I once sat at the track with a daily double ticket worth $66 in my pocket. In front of my eyes the horse in the second race, Ten Goal, threw Dave Gorman and ran all the way round the track before he was captured. A burly colored man beside me, who also had a ticket on that combination, shouted: "Oh, I'd sell my ticket for $1! I'd almost give it away!" They put Dave Gorman up on Ten Goal again, and he came out of the gate first, led all the way and won by several lengths. My companion and I got up exuberantly, shook hands solemnly and bought each other drinks.
Among my victories have been three $10 daily doubles, on one of which I got $336 for $10. I have sat—quietly I hope—with a $10 daily double ticket worth $970 if the horse in the second race won. He finished next to last.
There are people who go to racetracks to bet only the daily double and leave after the second race, win or lose. But that seems to me like going for heroin instead of marijuana (I bet other races, too). One day I happened to sit next to a man who played only daily doubles. He told me he always bet the numbers on the parking ticket of his car. The combination lost that day, and he promptly got up, saying, "You can't win 'em all," bade me goodby and made for his car. Barmen and waiters at tracks have identification badges with two numbers. Many of them bet their badge numbers every day. Those of their patrons who are drunk enough by the time the daily double windows are ready to close bet the same way.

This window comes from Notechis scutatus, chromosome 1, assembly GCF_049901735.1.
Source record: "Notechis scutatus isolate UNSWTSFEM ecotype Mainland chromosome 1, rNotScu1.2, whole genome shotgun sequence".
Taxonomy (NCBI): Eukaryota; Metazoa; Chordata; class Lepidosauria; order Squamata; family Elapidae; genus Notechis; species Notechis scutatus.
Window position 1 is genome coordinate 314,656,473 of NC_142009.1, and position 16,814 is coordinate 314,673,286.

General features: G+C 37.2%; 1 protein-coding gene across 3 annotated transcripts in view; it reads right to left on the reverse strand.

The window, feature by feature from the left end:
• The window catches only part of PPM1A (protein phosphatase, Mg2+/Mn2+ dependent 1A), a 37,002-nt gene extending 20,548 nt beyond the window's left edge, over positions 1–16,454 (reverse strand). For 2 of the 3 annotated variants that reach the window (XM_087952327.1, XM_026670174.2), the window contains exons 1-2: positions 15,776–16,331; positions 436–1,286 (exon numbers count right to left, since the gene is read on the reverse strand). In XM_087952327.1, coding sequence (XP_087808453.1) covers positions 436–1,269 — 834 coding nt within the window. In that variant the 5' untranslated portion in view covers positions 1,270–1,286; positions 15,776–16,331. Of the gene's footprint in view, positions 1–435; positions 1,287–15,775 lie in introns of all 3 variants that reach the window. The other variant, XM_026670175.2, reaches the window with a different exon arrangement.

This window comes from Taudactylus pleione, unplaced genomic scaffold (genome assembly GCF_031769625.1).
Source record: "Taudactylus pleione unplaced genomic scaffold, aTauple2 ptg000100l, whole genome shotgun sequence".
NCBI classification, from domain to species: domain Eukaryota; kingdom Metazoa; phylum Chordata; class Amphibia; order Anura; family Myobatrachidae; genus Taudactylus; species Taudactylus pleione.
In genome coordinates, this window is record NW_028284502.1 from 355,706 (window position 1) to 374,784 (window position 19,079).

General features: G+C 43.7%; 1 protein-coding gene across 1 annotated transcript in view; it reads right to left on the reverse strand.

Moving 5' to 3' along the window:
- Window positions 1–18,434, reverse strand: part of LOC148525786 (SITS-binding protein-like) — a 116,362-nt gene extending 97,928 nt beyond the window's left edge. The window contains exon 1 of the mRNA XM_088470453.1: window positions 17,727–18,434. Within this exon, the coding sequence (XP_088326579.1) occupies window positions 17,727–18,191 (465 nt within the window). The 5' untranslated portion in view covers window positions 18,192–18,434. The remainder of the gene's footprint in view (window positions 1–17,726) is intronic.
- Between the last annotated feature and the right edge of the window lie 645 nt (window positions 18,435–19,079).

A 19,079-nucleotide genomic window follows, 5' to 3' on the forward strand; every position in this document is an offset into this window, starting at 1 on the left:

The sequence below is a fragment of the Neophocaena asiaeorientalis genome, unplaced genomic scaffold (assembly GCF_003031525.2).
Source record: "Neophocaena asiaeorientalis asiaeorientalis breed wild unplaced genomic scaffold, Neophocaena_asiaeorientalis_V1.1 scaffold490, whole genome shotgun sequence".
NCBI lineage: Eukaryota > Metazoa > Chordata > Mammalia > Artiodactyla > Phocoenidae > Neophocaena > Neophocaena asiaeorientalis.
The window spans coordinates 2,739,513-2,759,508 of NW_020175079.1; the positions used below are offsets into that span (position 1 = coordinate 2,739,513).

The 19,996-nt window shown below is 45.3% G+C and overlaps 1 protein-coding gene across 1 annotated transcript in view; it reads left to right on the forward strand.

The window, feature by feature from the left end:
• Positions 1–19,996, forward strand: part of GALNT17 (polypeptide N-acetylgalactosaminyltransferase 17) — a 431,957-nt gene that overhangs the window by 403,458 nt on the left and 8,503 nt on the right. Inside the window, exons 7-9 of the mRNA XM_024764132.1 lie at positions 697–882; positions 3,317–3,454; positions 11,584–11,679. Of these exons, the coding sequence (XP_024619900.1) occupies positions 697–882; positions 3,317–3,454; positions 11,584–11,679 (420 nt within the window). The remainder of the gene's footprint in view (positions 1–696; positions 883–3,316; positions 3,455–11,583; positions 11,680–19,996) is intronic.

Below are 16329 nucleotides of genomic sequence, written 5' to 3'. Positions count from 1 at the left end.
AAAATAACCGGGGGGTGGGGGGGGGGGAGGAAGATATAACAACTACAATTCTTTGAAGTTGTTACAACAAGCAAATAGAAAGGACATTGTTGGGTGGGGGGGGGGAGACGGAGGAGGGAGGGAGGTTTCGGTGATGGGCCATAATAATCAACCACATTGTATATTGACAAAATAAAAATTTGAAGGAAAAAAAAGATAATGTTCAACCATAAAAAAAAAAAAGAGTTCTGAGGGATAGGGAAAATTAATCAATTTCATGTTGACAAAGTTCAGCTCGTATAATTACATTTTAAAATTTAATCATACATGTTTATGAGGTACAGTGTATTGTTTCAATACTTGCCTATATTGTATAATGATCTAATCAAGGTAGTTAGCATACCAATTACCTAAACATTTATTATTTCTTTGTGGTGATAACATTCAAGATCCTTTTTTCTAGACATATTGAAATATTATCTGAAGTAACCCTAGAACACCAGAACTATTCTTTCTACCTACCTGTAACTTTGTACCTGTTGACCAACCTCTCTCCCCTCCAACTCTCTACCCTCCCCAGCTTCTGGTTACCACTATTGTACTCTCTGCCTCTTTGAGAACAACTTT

I don't bet bartenders' badges, my age or my house or telephone numbers. Perhaps I should. Once was tempted to bet a friend's age, but didn't like the horse in the second race. The mystic numbers came in, and I would have had $476.30 for $2 if I had been superstitious instead of rational. There are people who take at least one ticket oh the same combination of two numbers everyday. My friend Hilda, who sells sandwiches at all New York Thoroughbred tracks, told me of an elderly lady customer of hers who always bets 9 and 9. She hit twice in one year, and one of the tickets was worth more than $1,000—more than enough to give her triple her money invested throughout the season. My seat companion in a race train one day told me a sad story: his father-in-law always took 7 and 8 in the double in New England. One day his daughter asked him to be her baby-sitter and, feeling grand-fatherly, he could not refuse. The combination of 7 and 8 came in that day, and he would have had $670 for his $2 if he had been at the track. He has never sat with a baby again, and he finds it hard to speak civilly to his daughter or her husband for having had that baby in the first place.